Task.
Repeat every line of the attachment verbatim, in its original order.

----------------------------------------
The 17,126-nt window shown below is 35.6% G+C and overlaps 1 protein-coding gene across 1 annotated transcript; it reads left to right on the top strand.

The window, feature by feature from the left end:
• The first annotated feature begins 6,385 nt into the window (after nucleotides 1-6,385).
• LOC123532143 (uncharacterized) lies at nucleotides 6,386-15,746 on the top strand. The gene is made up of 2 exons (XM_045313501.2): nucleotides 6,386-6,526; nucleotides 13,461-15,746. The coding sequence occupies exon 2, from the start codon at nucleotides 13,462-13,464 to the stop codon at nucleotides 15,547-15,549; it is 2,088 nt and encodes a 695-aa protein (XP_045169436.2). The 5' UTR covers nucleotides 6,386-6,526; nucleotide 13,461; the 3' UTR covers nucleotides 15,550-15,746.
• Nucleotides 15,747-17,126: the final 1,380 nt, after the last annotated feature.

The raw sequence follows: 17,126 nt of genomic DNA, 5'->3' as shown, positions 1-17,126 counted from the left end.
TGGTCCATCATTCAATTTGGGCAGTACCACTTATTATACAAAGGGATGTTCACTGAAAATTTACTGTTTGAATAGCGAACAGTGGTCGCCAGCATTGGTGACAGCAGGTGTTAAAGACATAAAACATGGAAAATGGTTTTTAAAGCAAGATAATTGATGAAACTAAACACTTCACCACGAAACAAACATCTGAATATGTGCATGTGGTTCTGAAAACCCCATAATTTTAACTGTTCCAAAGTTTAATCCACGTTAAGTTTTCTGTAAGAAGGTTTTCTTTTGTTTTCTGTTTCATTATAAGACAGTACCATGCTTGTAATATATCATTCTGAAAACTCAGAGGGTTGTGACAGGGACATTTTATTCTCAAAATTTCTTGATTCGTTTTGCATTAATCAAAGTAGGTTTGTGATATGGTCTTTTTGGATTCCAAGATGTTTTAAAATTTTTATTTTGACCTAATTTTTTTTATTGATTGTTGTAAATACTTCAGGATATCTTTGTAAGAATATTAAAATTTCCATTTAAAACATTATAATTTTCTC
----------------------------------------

The 17,126-nt window shown below is 35.6% G+C and overlaps 1 protein-coding gene across 1 annotated transcript; it reads left to right on the top strand.

The window, feature by feature from the left end:
• The first annotated feature begins 6,385 nt into the window (after nucleotides 1-6,385).
• LOC123532143 (uncharacterized) lies at nucleotides 6,386-15,746 on the top strand. The gene is made up of 2 exons (XM_045313501.2): nucleotides 6,386-6,526; nucleotides 13,461-15,746. The coding sequence occupies exon 2, from the start codon at nucleotides 13,462-13,464 to the stop codon at nucleotides 15,547-15,549; it is 2,088 nt and encodes a 695-aa protein (XP_045169436.2). The 5' UTR covers nucleotides 6,386-6,526; nucleotide 13,461; the 3' UTR covers nucleotides 15,550-15,746.
• Nucleotides 15,747-17,126: the final 1,380 nt, after the last annotated feature.

The raw sequence follows: 17,126 nt of genomic DNA, 5'->3' as shown, positions 1-17,126 counted from the left end.
TGGTCCATCATTCAATTTGGGCAGTACCACTTATTATACAAAGGGATGTTCACTGAAAATTTACTGTTTGAATAGCGAACAGTGGTCGCCAGCATTGGTGACAGCAGGTGTTAAAGACATAAAACATGGAAAATGGTTTTTAAAGCAAGATAATTGATGAAACTAAACACTTCACCACGAAACAAACATCTGAATATGTGCATGTGGTTCTGAAAACCCCATAATTTTAACTGTTCCAAAGTTTAATCCACGTTAAGTTTTCTGTAAGAAGGTTTTCTTTTGTTTTCTGTTTCATTATAAGACAGTACCATGCTTGTAATATATCATTCTGAAAACTCAGAGGGTTGTGACAGGGACATTTTATTCTCAAAATTTCTTGATTCGTTTTGCATTAATCAAAGTAGGTTTGTGATATGGTCTTTTTGGATTCCAAGATGTTTTAAAATTTTTATTTTGACCTAATTTTTTTTATTGATTGTTGTAAATACTTCAGGATATCTTTGTAAGAATATTAAAATTTCCATTTAAAACATTATAATTTTCTC